One of the few practical changes considered an accomplishment of the summer 2011 social justice protests was the addition of publicly funded preschool education. Prime Minister Benjamin Netanyahu even presented "free education from the age of three" as one of his government's accomplishments during the recent elections campaign. What can we say? It's a bright, new day. Can it be true?
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At first glance, the preschool reform seems to be the government's acknowledgement of working parents' needs. It purports to be a certain change in the agenda, with the understanding that a state that encourages childbirth is also supposed to provide appropriate conditions for families to raise their children.
In practice, a creative solution for funding the preschool reform has been found in Jerusalem: cutting the already pitiful salaries of preschool teachers and assistants.
This is a classic case of divide and conquer: In order to shore up its position with the middle class, the government hurts even more disadvantaged workers. In practice, this is an act specifically targeting women, since in most families, childcare is left in the hands of the woman. It's usually the woman who works part-time, and who stays at home when the child is sick and can't go to school. Moreover, the vast majority of preschool teachers and assistants are women.
Jerusalem City Hall and the Finance Ministry, as usual, are passing the buck on who's to blame. Despite this cynical behavior, among residents themselves there is a sense of solidarity: a group of parents which opposes the salary cut for preschool teachers and assistants. These parents have even demonstrated against the wage cuts and are supporting their preschool teachers' strike against the cuts that began on Sunday.
This story attests to the slew of ills afflicting Israel society and government, including a flawed agenda that puts topics of primary importance – education and health – at the bottom of the list of priorities. The incomprehensible dissonance between the promotion of (Jewish) childbirth and the lack of support for those who are supposed to raise these children (Israel's very brief period of maternity leave is just the beginning) is but one example.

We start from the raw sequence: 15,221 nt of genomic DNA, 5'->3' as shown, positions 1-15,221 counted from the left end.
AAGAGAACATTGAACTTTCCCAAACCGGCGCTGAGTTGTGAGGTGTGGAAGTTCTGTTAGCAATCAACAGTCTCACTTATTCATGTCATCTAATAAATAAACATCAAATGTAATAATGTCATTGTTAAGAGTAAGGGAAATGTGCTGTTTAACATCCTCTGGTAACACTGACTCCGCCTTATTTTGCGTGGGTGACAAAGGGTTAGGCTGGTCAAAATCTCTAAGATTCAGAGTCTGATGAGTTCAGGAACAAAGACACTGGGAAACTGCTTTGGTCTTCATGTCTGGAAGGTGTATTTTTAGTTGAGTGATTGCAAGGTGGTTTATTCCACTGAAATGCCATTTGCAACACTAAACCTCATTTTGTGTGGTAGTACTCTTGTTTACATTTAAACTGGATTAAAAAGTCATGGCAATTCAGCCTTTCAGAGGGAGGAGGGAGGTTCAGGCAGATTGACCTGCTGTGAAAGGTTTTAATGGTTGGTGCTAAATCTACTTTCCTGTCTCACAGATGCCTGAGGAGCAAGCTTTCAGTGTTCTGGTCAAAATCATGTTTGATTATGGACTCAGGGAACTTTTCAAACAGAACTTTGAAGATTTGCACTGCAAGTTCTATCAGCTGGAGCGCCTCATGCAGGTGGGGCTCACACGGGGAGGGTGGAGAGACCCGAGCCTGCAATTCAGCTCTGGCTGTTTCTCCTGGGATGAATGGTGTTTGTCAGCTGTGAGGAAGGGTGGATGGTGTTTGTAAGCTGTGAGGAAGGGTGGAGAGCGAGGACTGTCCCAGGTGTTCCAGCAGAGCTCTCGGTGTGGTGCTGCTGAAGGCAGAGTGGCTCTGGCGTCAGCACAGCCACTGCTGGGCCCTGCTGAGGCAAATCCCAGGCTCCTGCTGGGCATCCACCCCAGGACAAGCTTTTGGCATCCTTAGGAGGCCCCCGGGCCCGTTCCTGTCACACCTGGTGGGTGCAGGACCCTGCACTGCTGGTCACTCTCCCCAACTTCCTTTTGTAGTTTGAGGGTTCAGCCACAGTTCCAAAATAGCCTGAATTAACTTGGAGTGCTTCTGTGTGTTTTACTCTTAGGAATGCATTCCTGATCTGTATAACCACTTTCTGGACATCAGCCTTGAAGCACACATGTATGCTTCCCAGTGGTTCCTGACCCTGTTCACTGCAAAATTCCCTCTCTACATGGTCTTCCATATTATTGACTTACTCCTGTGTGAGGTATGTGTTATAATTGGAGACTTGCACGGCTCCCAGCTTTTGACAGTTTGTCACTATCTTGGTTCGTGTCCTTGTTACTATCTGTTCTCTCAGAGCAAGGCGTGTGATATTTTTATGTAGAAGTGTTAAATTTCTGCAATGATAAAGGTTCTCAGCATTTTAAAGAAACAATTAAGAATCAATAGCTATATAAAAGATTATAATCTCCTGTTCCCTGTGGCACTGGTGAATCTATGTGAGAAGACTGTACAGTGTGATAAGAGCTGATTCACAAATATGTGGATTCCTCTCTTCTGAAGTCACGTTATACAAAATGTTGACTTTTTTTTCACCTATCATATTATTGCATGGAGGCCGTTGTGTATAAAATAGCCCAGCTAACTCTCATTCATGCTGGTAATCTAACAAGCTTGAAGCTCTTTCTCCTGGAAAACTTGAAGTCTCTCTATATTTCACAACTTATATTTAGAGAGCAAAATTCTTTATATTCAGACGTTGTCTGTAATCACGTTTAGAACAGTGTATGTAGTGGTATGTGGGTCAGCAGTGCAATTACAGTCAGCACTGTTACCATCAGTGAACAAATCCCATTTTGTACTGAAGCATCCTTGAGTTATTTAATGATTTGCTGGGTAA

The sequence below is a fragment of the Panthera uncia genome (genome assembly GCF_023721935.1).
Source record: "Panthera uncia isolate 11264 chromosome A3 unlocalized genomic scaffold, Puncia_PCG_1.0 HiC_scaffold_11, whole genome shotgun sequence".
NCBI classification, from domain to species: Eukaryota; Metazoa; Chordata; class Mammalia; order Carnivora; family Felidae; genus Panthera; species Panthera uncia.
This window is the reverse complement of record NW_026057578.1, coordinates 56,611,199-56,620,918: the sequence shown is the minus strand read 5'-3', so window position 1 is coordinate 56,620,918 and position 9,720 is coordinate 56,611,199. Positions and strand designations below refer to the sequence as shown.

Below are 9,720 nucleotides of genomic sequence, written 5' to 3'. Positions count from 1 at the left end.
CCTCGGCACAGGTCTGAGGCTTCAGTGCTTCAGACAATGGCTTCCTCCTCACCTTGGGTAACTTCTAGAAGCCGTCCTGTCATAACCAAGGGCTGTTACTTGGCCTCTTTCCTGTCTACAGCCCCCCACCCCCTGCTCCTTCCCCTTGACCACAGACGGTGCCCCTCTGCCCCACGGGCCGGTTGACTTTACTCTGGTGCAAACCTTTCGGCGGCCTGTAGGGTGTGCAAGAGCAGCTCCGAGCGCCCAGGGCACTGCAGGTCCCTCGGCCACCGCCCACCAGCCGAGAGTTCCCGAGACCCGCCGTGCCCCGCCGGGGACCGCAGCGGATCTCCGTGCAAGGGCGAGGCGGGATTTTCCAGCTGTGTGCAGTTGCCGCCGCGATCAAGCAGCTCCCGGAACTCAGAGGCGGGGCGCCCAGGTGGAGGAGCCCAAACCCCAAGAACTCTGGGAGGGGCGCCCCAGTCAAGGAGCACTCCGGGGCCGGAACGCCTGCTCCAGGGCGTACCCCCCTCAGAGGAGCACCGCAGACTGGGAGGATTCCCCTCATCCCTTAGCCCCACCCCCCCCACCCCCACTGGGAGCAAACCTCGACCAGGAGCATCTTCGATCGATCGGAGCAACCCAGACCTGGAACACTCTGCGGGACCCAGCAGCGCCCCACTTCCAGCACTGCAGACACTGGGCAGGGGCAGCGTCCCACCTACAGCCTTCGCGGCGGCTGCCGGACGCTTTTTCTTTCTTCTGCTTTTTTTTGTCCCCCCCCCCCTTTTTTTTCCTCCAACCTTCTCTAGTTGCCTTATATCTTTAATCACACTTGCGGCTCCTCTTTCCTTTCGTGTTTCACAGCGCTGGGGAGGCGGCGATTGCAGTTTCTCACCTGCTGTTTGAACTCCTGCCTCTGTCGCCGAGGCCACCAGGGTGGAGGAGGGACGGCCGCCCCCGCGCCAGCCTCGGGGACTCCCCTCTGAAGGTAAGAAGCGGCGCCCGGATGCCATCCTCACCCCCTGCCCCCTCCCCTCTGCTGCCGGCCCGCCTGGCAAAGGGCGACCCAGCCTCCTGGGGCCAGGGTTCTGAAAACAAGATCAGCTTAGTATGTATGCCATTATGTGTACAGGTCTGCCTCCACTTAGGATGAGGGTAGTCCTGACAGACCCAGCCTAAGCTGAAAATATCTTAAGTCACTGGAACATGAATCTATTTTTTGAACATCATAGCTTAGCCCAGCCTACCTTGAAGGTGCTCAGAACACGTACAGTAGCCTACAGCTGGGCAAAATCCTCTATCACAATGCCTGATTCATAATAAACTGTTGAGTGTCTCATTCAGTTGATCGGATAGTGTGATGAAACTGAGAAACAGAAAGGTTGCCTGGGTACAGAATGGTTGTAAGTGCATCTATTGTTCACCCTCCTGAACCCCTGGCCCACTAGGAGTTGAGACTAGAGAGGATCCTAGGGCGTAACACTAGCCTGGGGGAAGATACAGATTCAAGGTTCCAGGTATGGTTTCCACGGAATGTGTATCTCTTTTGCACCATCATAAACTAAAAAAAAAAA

Jerusalem municipal officials responded to Haaretz reporter Nir Hasson's weekend article regarding the wage cuts for pre-school teachers in the city. "The municipality is not preventing interested parents from continuing to operate [pre-schools] in a private framework, and thereby maintain teaching assistants salaries at their previous level," the municipality said in a statement.
Put plainly: We have no issue widening social gaps, and we're saying it loud and clear. To put it even simpler: You're well-off and can afford to pay thousands of shekels a month for a private preschool? Lucky you. You can't afford it? Then your tender children won't just spend the day with 35 other toddlers under minimal supervision. Their preschool teacher and her assistant will also work for peanuts and will probably be replaced quite frequently. Or to make it blatantly clear: You came out into the streets and you think you accomplished something? The State of Israeli spits in all your faces.
How is it possible that just a year and a half ago, hundreds of thousands of people went out into the streets demanding a change in the government's agenda – and what was considered one their few achievements has become a source of ridicule and abuse? Were a few security threats – real or invented – which kept popping up at a very convenient time for the government enough to silence Israelis? And more fundamentally, was the emasculation of the protest movement tied to its organizers' stubborn insistence to remain apolitical and actually distance themselves from the deep problems of Israeli society?